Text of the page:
Research Papers:

Modulation of chemokines in the tumor microenvironment enhances oncolytic virotherapy for colorectal cancer

Lily Francis, Zong Sheng Guo, Zuqiang Liu, Roshni Ravindranathan, Julie A. Urban, Magesh Sathaiah, Deepa Magge, Pawel Kalinski and David L. Bartlett _

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Oncotarget. 2016; 7:22174-22185. https://doi.org/10.18632/oncotarget.7907

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Lily Francis1,2,*, Zong Sheng Guo1,2,*, Zuqiang Liu1,2, Roshni Ravindranathan1,2, Julie A. Urban1,2, Magesh Sathaiah1,2, Deepa Magge1,2, Pawel Kalinski1,2,3,4, David L. Bartlett1,2

1University of Pittsburgh Cancer Institute, Pittsburgh, PA, USA

2Department of Surgery, University of Pittsburgh School of Medicine, Pittsburgh, PA, USA

3Department of Immunology, University of Pittsburgh School of Medicine, Pittsburgh, PA, USA

4Department of Bioengineering, University of Pittsburgh School of Medicine, Pittsburgh, PA, USA

*These authors have contributed equally to this work

Correspondence to:

David L. Bartlett, e-mail: [email protected]

Pawel Kalinski, e-mail: [email protected]

Keywords: oncolytic virus, immunotherapy, tumor microenvironment, chemokine, pharmaceutical modulation

Received: September 29, 2015    Accepted: February 20, 2016    Published: March 04, 2016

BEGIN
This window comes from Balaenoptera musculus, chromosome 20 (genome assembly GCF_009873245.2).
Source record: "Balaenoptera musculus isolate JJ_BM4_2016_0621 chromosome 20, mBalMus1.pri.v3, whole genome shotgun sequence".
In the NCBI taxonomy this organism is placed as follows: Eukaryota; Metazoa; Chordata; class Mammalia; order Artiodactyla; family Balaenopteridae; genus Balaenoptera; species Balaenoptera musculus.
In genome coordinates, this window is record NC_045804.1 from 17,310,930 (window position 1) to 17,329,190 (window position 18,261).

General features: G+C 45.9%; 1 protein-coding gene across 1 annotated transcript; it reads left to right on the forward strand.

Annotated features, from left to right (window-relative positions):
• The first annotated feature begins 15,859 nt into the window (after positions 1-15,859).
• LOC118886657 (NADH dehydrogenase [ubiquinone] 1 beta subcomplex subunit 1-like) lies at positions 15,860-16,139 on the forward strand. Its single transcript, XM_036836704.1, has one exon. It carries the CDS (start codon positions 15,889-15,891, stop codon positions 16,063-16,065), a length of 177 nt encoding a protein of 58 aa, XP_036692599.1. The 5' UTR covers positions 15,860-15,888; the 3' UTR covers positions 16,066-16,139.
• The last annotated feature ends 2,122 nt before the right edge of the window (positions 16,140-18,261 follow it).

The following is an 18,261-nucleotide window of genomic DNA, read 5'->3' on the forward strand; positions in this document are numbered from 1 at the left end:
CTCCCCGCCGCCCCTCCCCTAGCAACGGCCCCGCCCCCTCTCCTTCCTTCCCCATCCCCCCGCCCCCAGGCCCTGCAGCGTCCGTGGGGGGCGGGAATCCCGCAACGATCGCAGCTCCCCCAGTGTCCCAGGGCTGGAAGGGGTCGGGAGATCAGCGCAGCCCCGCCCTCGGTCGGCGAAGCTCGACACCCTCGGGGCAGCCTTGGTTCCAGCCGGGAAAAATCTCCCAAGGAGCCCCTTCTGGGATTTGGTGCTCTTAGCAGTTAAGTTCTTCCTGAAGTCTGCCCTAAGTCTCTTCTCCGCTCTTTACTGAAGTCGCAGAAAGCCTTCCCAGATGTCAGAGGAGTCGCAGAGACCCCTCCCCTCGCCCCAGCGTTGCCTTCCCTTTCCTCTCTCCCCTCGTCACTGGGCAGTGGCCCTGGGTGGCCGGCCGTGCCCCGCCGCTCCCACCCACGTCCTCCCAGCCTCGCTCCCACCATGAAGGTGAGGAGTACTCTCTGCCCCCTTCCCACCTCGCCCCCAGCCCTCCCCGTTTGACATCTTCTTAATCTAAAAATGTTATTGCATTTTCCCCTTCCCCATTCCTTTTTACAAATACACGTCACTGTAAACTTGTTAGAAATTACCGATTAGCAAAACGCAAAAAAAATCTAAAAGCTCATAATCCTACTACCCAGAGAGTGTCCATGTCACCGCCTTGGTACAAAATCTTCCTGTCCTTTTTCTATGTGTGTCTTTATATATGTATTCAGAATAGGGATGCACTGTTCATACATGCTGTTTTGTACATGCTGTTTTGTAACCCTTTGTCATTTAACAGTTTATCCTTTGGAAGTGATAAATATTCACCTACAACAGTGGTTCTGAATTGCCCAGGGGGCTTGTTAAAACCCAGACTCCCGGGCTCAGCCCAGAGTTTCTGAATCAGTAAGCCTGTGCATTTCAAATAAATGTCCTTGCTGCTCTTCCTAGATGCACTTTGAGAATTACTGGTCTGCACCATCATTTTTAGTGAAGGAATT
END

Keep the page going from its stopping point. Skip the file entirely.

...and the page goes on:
An oncolytic poxvirus such as vvDD-CXCL11 can generate potent systemic antitumor immunity as well as targeted oncolysis, yet the antitumor effect is limited probably due to limited homing to and suppressed activity of tumor-specific adaptive immune cells in the tumor microenvironment (TME). We reasoned that a chemokine modulating (CKM) drug cocktail, consisting of IFN-α, poly I:C, and a COX-2 inhibitor, may skew the chemokine (CK) and cytokine profile into a favorable one in the TME, and this pharmaceutical modulation would enhance both the trafficking into and function of antitumor immune cells in the TME, thus increasing therapeutic efficacy of the oncolytic virus. In this study we show for the first time in vivo that the CKM modulates the CK microenvironment but it does not modulate antitumor immunity by itself in a MC38 colon cancer model. Sequential treatment with the virus and then CKM results in the upregulation of Th1-attracting CKs and reduction of Treg-attracting CKs (CCL22 and CXCL12), concurrent with enhanced trafficking of tumor-specific CD8+ T cells and NK cells into the TME, thus resulting in the most significant antitumor activity and long term survival of tumor-bearing mice. This novel combined regimen, with the oncolytic virus (vvDD-CXCL11) inducing direct oncolysis and eliciting potent antitumor immunity, and the CKM inducing a favorable chemokine profile in the TME that promotes the trafficking and function of antitumor Tc1/Th1 and NK cells, may have great utility for oncolytic immunotherapy for cancer.

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